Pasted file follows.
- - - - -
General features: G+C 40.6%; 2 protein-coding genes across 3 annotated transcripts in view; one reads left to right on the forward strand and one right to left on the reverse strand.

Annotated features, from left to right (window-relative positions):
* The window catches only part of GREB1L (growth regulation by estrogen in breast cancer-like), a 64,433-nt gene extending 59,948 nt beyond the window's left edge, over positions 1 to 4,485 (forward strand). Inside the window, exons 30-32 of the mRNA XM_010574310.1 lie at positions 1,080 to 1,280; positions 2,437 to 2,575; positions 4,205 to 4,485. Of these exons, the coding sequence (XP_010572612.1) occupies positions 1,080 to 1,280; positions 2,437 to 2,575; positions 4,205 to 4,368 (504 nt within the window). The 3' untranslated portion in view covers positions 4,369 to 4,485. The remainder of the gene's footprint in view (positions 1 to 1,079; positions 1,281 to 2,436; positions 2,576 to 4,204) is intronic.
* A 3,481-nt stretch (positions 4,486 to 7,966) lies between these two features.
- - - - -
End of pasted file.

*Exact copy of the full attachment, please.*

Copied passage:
General features: G+C 40.6%; 2 protein-coding genes across 3 annotated transcripts in view; one reads left to right on the forward strand and one right to left on the reverse strand.

Annotated features, from left to right (window-relative positions):
* The window catches only part of GREB1L (growth regulation by estrogen in breast cancer-like), a 64,433-nt gene extending 59,948 nt beyond the window's left edge, over positions 1 to 4,485 (forward strand). Inside the window, exons 30-32 of the mRNA XM_010574310.1 lie at positions 1,080 to 1,280; positions 2,437 to 2,575; positions 4,205 to 4,485. Of these exons, the coding sequence (XP_010572612.1) occupies positions 1,080 to 1,280; positions 2,437 to 2,575; positions 4,205 to 4,368 (504 nt within the window). The 3' untranslated portion in view covers positions 4,369 to 4,485. The remainder of the gene's footprint in view (positions 1 to 1,079; positions 1,281 to 2,436; positions 2,576 to 4,204) is intronic.
* A 3,481-nt stretch (positions 4,486 to 7,966) lies between these two features.